Review: Port Orleans Riverside Alligator Bayou Rooms
By Dave Shute
For the first page of this review of Disney’s Port Orleans Riverside Resort, see this.
THE ALLIGATOR BAYOU ROOMS AT PORT ORLEANS RIVERSIDE
Port Orleans Riverside has two areas and three distinct room types.
Its Alligator Bayou area rooms sleep five in two queen beds and one short (~66 inches long) Murphy bed.
Rooms in the Alligator Bayou section of Port Orleans Riverside are one of only two traditional moderate resort spaces that sleep 5 (refurbed rooms at Caribbean Beach are the other) and these rooms are as a result very important to families a little larger than average.
For families that don’t need the extra bed, these rooms have so-so theming, are kind of ugly in spots, and are thin on storage. Such families have better options.
REVIEW OF THE ALLIGATOR BAYOU ROOMS
Both Port Orleans resorts were renovated in 2011-2012, with the most important part of the renovation being the replacement of the old full-size beds with queen beds.
Even before the renovation with queens, Alligator Bayou rooms slept five–back then, the fifth spot was a trundle bed that rolled out from underneath one of the full beds, and occupied the space between that bed and the connecting door area.
After the renovation, the spot for the fifth person is now a drop-down Murphy bed that lowers in front of the TV.
See the floor plan–the bed is the dashed area directly opposite from the center of the two queen beds.
There’s more detail and images of the Murphy bed here.
The Murphy bed is comfortable and fine for sleeping a kid five feet tall or shorter. And the sleepy gator is drop-dead cute. But the design and placement of this bed means both that the room has very few drawers (just three) and also that these drawers are inaccessible when the bed is lowered.
Here’s the same beds from the other side. These rooms have always been large, and they fit the queens quite easily.
On the other side of the room you’ll find a table and chairs, an object that contains the TV, Murphy bed, and drawers, and a mini-fridge and set of shelves. This image shows the table and chairs–note that less than half of rooms have two windows like this one shows. Most rooms have just one.
These rooms are lightly themed–and not that much too their benefit–to a rustic southern/bayou-side look. For example, the AC unit has been clad to make it look like something–perhaps a traveler’s chest.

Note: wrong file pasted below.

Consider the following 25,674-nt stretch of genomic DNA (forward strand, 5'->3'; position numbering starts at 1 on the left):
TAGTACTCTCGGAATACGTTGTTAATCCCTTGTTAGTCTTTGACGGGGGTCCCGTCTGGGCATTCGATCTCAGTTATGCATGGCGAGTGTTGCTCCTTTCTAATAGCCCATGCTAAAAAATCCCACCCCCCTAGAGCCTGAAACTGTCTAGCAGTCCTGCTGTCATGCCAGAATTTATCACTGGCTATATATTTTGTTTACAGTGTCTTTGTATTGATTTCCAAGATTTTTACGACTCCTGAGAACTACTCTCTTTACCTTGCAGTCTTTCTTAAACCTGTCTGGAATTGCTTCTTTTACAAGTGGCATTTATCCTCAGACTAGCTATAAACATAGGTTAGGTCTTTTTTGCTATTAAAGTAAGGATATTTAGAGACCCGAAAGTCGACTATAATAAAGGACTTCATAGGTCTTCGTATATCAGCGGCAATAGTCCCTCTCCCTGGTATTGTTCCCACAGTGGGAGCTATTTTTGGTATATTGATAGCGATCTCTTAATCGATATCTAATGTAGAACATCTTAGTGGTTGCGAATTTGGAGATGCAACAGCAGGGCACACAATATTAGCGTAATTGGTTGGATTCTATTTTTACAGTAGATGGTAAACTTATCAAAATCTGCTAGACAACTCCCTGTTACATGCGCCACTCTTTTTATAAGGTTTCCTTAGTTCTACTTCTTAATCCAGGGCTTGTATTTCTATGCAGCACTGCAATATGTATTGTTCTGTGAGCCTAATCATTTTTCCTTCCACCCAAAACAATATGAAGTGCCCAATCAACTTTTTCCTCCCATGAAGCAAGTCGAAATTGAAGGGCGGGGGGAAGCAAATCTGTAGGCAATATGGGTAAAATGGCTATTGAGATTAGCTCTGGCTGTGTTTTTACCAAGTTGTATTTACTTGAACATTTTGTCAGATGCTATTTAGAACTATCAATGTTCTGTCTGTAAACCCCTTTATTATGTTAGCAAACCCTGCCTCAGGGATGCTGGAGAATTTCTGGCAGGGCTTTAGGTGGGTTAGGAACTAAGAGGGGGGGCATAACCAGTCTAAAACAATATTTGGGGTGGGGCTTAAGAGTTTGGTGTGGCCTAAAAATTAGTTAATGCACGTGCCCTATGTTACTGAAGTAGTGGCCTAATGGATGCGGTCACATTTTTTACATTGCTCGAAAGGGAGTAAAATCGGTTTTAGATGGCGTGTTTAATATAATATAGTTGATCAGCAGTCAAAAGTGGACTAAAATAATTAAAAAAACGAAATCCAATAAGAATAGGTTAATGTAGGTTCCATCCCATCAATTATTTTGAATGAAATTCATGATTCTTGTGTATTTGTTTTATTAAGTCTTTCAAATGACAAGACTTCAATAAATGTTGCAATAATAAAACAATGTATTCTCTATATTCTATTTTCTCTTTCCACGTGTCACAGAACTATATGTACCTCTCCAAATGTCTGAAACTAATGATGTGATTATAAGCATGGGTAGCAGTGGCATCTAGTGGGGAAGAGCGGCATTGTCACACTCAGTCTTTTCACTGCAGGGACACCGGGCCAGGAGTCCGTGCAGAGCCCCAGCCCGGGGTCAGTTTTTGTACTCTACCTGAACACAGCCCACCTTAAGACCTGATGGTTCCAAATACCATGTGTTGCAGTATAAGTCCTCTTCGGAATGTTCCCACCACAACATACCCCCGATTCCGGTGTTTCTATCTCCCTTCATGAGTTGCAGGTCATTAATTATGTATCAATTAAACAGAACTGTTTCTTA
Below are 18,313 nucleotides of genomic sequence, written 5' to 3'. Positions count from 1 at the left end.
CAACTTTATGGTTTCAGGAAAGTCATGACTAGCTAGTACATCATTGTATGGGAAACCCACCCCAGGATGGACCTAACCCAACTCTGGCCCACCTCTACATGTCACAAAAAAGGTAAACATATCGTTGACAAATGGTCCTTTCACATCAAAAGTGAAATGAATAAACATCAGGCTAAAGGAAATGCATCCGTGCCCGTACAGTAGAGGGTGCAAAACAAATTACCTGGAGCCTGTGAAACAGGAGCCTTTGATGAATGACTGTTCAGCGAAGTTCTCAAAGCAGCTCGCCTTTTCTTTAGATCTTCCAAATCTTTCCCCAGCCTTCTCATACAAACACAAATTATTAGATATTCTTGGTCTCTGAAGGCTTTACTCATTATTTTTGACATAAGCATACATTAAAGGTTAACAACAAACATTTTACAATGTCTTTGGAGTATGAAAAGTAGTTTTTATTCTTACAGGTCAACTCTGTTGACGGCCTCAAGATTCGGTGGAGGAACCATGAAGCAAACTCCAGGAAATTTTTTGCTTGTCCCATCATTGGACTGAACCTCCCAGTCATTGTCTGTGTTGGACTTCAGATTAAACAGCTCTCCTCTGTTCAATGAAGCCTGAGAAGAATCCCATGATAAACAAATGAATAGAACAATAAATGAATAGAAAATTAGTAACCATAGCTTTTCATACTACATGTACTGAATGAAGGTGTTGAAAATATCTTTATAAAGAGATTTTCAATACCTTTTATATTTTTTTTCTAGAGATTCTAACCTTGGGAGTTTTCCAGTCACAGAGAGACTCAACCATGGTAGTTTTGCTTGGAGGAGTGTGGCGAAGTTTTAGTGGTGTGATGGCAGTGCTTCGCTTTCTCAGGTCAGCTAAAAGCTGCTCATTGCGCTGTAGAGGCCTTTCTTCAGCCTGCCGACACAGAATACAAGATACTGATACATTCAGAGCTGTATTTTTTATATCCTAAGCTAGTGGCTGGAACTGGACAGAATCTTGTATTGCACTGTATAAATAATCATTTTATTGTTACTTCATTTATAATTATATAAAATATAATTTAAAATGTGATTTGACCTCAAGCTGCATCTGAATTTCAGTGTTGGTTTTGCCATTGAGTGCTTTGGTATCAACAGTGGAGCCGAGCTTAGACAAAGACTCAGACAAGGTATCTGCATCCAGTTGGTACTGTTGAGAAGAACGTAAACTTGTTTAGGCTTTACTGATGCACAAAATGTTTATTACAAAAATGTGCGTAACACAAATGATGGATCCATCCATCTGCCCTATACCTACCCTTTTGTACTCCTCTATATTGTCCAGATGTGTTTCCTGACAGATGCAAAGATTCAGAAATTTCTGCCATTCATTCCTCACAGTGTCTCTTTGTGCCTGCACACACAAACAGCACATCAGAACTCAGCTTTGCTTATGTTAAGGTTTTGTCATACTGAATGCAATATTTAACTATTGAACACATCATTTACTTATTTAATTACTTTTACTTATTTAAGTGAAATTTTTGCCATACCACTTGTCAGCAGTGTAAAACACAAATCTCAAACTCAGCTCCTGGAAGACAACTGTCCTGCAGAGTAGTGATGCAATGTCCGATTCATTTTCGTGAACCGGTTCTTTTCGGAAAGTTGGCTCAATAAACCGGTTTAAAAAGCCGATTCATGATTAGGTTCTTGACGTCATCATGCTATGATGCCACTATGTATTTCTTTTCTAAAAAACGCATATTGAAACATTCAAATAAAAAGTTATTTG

The table is a little too large for its area, and heavy. Its design suggests construction from branches. You can also see in the image the rug, meant to be reminiscent of a planked floor. The depiction of wood grain does not quite work.
Further down this side of the room is the object with the Murphy bed, TV above and drawers below.
As noted, there’s only three drawers.
This entire object is themed to be something, perhaps a packing case. Note the “stenciling” on the center drawer–a reference to the groundbreaking Mickey Mouse cartoon Steamboat Willie, released in 1928.
At the bath end of this side of the room you’ll find a mini-fridge, a small set of shelves, and the coffee maker.
The mini-fridge is similar to other ones installed recently–no freezer compartment, but plenty of room and movable shelves. For some reason I didn’t take a shot with my usual scaling objects, but this fridge holds plenty.
Above the coffee supplies there’s what in other rooms would be a coat rack, but what here can only serve as a hat rack.
Typical of the moderates, the bath is split into two spaces and the sink space can be closed off with a privacy curtain. Note the clothes hanging area on one side–there’s also an ironing board and wall safe in this area.
The sink is themed subtly with a washboard surface, and has an overall grace to it rare in the rest of the room’s theming. Note that the areas under the sinks can be used to stash clothes (as can the shelves by the fridge) making up a bit for the lack of drawers in the room.
The bath/toilet area is enclosed in its own space.
This space functions fine, but the theming of the room is at its worst here. The shower surround is meant to mimic wood construction. While the wood grain is modeled better here than in the rug, the upshot is a tub with mud-brown walls. This is not something that most of us would regard as either fun or lovely!
These rooms are a godsend for five-person families.
Otherwise, I can’t really recommend them. For families that don’t need the Murphy bed, the small number of drawers, theming both too subtle and too ugly, and the extreme distance of many of these rooms from the central services of Port Orleans Riverside makes them not the best choice. Families who don’t need the Murphy bed, but are committed to Port Orleans Riverside, would be better off in one of the rooms in its Magnolia Bend section.
PHOTO TOUR OF AN ROYAL ROOM AT PORT ORLEANS RIVERSIDE RESORT
This review continues here.
TOPICS IN THIS REVIEW OF DISNEY’S PORT ORLEANS RIVERSIDE RESORT
- Overview of Port Orleans Riverside
- Photo Tour of Standard Magnolia Bend Rooms
- Photo Tour of Alligator Bayou 5 Person Rooms
- Photo Tour of Magnolia Bend Royal Rooms
- Amenities at Port Orleans Riverside
- The Pools at Port Orleans Riverside
- The History of Port Orleans Riverside